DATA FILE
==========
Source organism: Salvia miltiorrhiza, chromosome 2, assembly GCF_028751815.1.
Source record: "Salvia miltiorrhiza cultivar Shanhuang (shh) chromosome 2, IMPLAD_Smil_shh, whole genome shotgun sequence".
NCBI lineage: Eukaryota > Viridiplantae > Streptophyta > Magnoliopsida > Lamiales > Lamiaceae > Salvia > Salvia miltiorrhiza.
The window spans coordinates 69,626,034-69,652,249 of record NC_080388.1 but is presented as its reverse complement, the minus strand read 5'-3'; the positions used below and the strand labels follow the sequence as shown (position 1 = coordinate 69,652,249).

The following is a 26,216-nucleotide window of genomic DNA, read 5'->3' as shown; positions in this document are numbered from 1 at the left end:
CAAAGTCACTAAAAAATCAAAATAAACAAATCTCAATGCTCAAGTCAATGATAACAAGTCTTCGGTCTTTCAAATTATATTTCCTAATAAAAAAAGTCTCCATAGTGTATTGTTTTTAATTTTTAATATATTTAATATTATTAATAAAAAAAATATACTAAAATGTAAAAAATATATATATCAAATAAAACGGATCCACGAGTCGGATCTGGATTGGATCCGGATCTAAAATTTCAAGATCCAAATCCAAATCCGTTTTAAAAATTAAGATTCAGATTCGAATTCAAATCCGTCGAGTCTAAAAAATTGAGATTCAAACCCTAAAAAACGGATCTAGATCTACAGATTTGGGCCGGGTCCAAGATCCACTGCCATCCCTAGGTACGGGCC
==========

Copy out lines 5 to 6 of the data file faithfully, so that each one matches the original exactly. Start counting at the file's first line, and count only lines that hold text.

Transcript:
The following is a 26,216-nucleotide window of genomic DNA, read 5'->3' as shown; positions in this document are numbered from 1 at the left end:
CAAAGTCACTAAAAAATCAAAATAAACAAATCTCAATGCTCAAGTCAATGATAACAAGTCTTCGGTCTTTCAAATTATATTTCCTAATAAAAAAAGTCTCCATAGTGTATTGTTTTTAATTTTTAATATATTTAATATTATTAATAAAAAAAATATACTAAAATGTAAAAAATATATATATCAAATAAAACGGATCCACGAGTCGGATCTGGATTGGATCCGGATCTAAAATTTCAAGATCCAAATCCAAATCCGTTTTAAAAATTAAGATTCAGATTCGAATTCAAATCCGTCGAGTCTAAAAAATTGAGATTCAAACCCTAAAAAACGGATCTAGATCTACAGATTTGGGCCGGGTCCAAGATCCACTGCCATCCCTAGGTACGGGCC